Ravens fans have every right to be angry about Stefon Diggs.
What fans also know: Diggs is both a Maryland native (Good Counsel) and University of Maryland alum, who, despite undeniable talent, inexplicably stayed on the board until the fifth round (146th pick) of the 2015 NFL Draft. During those first 145 picks, the Ravens selected wide receiver Breshad Perriman, tight end Maxx Williams, defensive lineman Carl Davis, pass rusher Za'Darius Smith, running back Buck Allen and cornerback Tray Walker.
Since arriving in Minnesota, Diggs has averaged more than 800 yards and five touchdowns per season. Since arriving in Baltimore, Perriman and Williams have combined for five touchdowns. Total.
Reactions to Diggs' massive touchdown grab were complicated among local fans. Many fans' overwhelming emotion was happiness for the former Terp. Maryland football fans haven't had much to enjoy … ever. Diggs provided rare delight. He was a rock star commitment for former Terps head coach Randy Edsall, choosing Maryland over Ohio State. He then proved to be well worth the hype, delivering on the field as both a receiver and return man.
In fact, he even managed to produce despite spending a good part of his freshman season with a linebacker (Shawn Petty) playing quarterback. Of course, even when the actual quarterbacks were playing they weren't any good. Yet Diggs was constantly making spectacular plays throughout his three-year career in College Park, Md. He's one of the easier players to root for in Maryland history.
But there was another reaction that speaks to far bigger Ravens-related issues. That reaction is anger. In the moment that Diggs beat the Saints, a number of Ravens fans were reminded that of all teams, the Ravens should have been best positioned to identify his talent. And those Ravens fans can't help but be angry that their team has continued to fail to develop a pass catcher of any value since the 2015 draft, while Diggs now has the Vikings on the cusp of a trip to the Super Bowl.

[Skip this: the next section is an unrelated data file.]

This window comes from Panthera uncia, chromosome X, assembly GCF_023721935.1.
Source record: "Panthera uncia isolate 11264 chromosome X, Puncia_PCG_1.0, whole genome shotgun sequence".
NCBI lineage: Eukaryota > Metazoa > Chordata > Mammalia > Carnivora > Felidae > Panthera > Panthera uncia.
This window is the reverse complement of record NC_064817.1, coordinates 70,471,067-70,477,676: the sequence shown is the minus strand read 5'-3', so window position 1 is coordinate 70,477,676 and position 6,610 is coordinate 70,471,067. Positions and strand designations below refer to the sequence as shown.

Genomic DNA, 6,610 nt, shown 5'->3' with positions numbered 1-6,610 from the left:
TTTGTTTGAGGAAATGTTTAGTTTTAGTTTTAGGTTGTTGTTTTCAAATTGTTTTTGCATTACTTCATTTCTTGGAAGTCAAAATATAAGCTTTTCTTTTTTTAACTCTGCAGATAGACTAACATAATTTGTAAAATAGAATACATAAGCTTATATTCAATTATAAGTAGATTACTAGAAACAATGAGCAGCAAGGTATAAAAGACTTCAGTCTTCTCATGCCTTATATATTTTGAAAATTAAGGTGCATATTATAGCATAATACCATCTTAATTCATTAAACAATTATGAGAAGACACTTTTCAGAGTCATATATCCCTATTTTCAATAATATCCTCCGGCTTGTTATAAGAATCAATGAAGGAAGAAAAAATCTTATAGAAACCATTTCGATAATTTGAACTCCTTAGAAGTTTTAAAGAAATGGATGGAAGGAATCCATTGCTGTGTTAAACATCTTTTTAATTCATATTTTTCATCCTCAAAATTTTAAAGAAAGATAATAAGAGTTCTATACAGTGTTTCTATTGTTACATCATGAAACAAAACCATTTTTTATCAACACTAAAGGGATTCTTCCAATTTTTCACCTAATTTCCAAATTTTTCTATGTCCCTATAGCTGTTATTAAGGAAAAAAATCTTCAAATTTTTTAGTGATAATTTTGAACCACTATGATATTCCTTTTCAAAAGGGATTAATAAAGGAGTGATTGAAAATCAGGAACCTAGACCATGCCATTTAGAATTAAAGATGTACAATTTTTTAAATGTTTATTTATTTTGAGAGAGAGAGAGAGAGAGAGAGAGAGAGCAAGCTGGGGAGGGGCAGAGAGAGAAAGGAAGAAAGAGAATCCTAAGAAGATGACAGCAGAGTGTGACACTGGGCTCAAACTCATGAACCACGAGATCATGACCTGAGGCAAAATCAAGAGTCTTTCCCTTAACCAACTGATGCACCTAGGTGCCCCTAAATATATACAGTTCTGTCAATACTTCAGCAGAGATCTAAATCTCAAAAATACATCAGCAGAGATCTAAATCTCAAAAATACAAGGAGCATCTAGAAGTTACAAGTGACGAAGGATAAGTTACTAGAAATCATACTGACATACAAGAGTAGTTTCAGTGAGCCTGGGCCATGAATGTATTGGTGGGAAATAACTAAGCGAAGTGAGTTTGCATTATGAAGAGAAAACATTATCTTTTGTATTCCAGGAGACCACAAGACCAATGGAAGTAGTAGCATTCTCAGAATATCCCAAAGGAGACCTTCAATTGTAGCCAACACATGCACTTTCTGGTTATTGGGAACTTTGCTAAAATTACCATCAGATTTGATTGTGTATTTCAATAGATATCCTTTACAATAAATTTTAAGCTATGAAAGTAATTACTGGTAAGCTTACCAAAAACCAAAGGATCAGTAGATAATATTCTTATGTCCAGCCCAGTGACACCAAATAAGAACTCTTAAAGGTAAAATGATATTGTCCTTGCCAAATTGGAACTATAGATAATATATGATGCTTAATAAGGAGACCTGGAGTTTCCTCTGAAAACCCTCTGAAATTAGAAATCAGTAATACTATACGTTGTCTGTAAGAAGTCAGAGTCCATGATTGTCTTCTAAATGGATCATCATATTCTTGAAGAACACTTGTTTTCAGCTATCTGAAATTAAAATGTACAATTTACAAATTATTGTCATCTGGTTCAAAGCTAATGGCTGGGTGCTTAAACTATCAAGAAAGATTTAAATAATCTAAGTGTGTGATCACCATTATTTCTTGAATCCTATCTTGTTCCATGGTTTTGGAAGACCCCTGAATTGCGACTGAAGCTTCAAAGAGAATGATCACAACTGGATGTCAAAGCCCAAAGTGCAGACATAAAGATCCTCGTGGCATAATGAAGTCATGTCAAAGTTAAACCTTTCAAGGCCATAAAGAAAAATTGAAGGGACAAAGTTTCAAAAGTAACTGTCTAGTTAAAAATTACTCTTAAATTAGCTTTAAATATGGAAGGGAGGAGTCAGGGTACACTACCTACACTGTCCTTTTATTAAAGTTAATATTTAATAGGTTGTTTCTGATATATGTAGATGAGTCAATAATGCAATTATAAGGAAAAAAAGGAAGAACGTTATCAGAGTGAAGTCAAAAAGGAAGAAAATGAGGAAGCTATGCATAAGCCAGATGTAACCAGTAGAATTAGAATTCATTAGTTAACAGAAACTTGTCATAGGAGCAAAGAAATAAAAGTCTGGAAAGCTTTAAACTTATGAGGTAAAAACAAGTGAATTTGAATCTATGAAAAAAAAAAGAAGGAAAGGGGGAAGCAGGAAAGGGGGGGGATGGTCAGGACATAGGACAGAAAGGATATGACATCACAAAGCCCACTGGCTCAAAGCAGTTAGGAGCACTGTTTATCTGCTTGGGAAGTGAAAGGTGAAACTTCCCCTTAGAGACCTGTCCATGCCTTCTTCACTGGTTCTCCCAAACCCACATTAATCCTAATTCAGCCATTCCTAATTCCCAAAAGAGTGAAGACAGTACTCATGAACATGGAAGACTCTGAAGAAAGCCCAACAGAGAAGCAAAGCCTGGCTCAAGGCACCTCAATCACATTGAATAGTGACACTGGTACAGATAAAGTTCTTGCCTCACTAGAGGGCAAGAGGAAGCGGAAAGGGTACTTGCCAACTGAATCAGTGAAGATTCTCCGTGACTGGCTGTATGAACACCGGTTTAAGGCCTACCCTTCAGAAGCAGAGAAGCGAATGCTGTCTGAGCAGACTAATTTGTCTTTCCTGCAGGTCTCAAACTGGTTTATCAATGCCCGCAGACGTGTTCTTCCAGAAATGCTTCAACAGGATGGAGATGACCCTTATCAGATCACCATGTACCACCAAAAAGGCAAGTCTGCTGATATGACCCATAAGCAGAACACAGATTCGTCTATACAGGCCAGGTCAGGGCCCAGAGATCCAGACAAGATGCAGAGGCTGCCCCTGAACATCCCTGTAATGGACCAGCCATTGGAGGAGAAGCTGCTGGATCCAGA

Typically, I'm the type to say, "Settle down here." When Ravens fans were re-visiting the team's unwillingness to trade a third-round pick (which they'd later use on defensive lineman Bronson Kaufusi) in order to move up in the 2016 draft and select Florida cornerback Jalen Ramsey (now with the Jacksonville Jaguars), I had no problem defending them. They decided to sit back and select tackle Ronnie Stanley instead, which has panned out just fine. It was an understandable decision.
But I can't justify how badly the Ravens whiffed when it comes to Diggs. I can't explain it. And I most certainly can't give them a pass for it. The anger is justified.
The Ravens' scouting department features six "area" scouts throughout the country and two additional "national" scouts. But the majority of their personnel department is, as you would imagine, based here in Baltimore. This includes general manager Ozzie Newsome, assistant general manager Eric DeCosta and director of college scouting Joe Hortiz. That group regularly attends games at Maryland throughout every season (in fairness, to scout Maryland opponents as much as they do Maryland players). That group has the best ability to get to know local college and high school coaches as well as to attend practices and develop relationships with players in the area.
If any team should have been able to figure out Diggs was worthy of one of the first 145 selections, the Ravens should have been that team.
As you'll remember, Diggs had some injury concerns coming out of college. He also had what some teams might have thought was an ego problem. According to a
recent SI story
, he said during every draft interview: "I'm the best receiver in this draft, just so you know." Maybe one of those things turned the Ravens off. Maybe they felt they no longer needed to address the pass-catching department after they took Perriman and Williams in the first two rounds.
But this isn't just the typical draft miss. Yes, every NFL team missed on Diggs at least four times. And heck, even Diggs' fellow Vikings receiver Adam Thielen was missed 254 times as he went unselected in the 2013 draft. But the Vikings were able to find Thielen as an undrafted free agent because he played at Minnesota State (which most of us didn't even know was a school), and the Vikings had scouted their home base better than anyone.
That didn't prove to be the case with Diggs. And instead, the Ravens missed on a player that was far too good from a school far too local at a position where their need was far too great. They deserve to be held accountable for this. Your anger is not misplaced.
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